The High Court of justice ordered overnight Thursday the transfer of the authority to convene a Knesset plenum to the eldest MK, Amir Peretz (Labor), following the resignation of Speaker Yuli Edelstein (Likud) to obey the court’s instructions. In effect, the justices appropriated the powers of the resigning Speaker of the House, when they determined that Peretz could convene the plenary and run a vote for a permanent Speaker as early as Thursday – and not 48 hours after the resignation according to the House rules.
In the ruling, Supreme Court President Esther Hayut strongly criticized Edelstein’s conduct, stating that in his refusal to comply with the High Court’s initial ruling he committed “an unprecedented violation of the rule of law.”
Following the ruling, Chairman of the Knesset Regulatory Committee MK Avi Nissenkorn (Blue&White), announced, in compliance with Israel’s Supreme Leaders’ instructions, that the committee will convene on Thursday to approve a plenary session to elect a new Speaker. According to Nissenkorn, the committee will meet at 11:30 AM and the plenary vote will be held at 4 PM.
Transport Minister Bezalel Smotrich (Yamina) responded to Knesset Speaker Edelstein’s resignation, saying: “Speaker of the Knesset Yoel Yuli Edelstein sacrifices himself with an admirable civic-mindedness on the altar of judicial dictatorship. In his resignation, the Speaker of the Knesset defended Israeli democracy and the crucial independence of the Knesset, and refused to abide by an order over which a black flag is flying. It is a sad day for the State of Israel.”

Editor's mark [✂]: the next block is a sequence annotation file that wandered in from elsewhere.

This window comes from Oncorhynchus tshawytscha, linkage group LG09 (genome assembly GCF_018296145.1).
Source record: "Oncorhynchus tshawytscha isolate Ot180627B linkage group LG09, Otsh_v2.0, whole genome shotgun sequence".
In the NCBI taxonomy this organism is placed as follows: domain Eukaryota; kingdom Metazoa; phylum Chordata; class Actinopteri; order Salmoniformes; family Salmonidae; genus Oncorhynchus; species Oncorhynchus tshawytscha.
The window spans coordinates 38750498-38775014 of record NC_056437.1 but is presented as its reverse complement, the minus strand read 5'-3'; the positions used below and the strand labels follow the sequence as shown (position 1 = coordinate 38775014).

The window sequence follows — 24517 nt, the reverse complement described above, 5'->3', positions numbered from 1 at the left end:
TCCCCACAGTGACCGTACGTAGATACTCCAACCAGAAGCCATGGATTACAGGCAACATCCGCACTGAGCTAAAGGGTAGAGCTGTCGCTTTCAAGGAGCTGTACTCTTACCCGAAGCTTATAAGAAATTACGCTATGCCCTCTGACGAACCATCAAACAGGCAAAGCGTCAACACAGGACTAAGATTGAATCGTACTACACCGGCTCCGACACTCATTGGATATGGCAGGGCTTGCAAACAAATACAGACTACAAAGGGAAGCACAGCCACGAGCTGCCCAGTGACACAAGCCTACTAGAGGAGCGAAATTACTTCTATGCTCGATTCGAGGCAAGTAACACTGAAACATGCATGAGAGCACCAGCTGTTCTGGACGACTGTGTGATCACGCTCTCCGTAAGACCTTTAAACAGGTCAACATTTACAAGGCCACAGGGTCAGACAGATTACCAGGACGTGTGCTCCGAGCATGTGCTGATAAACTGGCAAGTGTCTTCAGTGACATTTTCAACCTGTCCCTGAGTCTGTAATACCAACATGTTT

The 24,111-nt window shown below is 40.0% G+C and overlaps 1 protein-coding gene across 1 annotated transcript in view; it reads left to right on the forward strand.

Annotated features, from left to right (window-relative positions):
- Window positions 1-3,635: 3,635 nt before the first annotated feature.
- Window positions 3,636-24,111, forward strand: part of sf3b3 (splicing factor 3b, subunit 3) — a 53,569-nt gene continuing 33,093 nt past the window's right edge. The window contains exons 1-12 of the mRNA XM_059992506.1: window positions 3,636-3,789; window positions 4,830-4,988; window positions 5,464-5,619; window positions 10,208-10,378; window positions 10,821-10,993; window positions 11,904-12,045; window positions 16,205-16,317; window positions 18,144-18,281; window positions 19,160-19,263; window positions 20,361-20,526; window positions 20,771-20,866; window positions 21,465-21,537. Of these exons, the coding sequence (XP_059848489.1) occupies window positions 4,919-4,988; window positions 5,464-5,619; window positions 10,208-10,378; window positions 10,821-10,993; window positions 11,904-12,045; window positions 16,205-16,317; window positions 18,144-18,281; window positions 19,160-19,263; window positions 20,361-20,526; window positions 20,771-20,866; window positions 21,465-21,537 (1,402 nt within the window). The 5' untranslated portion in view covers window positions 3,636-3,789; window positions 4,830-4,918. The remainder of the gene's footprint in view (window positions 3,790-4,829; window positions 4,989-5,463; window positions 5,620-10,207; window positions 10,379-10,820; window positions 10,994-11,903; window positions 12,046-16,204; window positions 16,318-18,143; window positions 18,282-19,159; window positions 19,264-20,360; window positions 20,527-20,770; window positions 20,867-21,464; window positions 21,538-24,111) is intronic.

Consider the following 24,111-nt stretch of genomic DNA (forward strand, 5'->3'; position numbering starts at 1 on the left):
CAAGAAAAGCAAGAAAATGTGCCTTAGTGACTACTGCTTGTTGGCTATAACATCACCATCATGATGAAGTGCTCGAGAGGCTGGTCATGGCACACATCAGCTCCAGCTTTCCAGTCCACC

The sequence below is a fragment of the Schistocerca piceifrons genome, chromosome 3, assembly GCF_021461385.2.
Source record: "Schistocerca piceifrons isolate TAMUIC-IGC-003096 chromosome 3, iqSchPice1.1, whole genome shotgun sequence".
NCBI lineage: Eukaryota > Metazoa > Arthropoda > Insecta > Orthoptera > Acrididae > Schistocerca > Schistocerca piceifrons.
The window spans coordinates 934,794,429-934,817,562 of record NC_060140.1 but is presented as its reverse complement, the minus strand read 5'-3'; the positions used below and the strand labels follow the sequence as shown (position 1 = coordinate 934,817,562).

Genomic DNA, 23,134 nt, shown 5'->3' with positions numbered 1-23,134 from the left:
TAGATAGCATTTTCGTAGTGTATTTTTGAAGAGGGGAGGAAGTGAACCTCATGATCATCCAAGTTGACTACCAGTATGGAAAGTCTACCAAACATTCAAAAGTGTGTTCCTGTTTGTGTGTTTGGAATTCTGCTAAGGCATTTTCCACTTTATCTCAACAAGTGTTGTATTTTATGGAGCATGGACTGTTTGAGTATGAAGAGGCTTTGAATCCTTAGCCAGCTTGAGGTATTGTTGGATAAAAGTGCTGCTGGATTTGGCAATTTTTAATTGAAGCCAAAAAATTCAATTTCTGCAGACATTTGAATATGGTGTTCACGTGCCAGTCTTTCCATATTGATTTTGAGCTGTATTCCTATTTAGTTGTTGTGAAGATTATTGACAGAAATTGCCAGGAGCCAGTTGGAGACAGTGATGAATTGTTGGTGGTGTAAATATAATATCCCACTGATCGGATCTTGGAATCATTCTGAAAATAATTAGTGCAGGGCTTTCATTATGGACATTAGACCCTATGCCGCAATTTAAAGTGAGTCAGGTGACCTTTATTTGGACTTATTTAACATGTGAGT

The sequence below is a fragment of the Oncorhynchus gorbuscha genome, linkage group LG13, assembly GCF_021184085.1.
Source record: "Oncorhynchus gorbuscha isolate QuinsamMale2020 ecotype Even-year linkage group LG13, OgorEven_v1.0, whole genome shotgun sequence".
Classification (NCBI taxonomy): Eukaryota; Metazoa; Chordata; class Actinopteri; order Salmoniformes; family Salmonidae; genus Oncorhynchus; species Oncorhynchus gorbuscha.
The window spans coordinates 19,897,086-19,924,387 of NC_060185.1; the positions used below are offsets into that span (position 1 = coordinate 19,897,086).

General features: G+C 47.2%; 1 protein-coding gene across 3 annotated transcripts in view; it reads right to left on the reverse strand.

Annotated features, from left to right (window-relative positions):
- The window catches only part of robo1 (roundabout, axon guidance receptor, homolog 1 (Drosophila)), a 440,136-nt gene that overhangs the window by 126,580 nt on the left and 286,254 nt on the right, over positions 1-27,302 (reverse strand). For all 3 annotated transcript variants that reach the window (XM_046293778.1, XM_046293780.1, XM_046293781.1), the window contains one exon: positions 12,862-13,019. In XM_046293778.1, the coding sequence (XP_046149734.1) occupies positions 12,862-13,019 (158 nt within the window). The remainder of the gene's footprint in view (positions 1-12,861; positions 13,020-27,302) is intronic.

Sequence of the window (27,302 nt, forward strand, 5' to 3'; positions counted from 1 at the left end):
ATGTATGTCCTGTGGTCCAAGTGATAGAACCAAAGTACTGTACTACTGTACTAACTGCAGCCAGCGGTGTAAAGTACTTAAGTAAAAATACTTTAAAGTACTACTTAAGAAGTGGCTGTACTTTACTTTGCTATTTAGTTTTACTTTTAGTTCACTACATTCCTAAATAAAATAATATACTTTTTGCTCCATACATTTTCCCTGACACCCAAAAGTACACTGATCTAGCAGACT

Former Justice Minister MK Ayelet Shaked (Yamina), who in the past managed to trim the justice system’s talons, on Wednesday night tweeted that “the High Court simply invented a non-existent relief and issued an order to the legislature on how to proceed. It lacks any legal foundation. They bypassed the bylaws, bypassed the law, and bypassed the Basic Law. As we have been taught by the left, democracy dies slowly.”
Justice Hayut, for her part, attacked Edelstein’s decision not to obey the High Court’s ruling and to adjourn the plenary session without holding a vote for his replacement. “There has never been in the history of the state a situation whereby a government entity openly refused to obey a judicial order saying that his conscience does not allow him to uphold the verdict,” she wrote, suggesting that “the harm that his conduct caused the public interest and the rule of law and the keeping of judicial rulings and court orders – there is no limit to its grievousness.”
She added that “this is a state of things that cannot be reconciled, and where such an unprecedented violation of the rule of law has taken place, unprecedented remedies are needed.”
And yet the High Court decided not to punish Edelstein for his sin. The 5-justice panel discussed a petition to convict Edelstein of contempt of court for refusing to comply with its instructions, but in the end decided not to go there, because the situation had been remedied.
During that debate, President Hayut criticized the Speaker, but said he could not be accused of contempt of court: “Absurdly, had his resignation taken effect immediately – there would have been no contempt of court, because he no longer had the obligation to comply. We could have taken a more elegant route, but … well. ”
That was the end of her quote, honest.
Another reason for holding back: were the justices to recommend prosecuting Edelstein, it would have given him an opportunity to respond, with the entire country’s eyes trained on him, and, quite clearly, the injured former speaker would have opened a huge mouth on the High Court that took over the Israeli parliament in a bloodless revolution.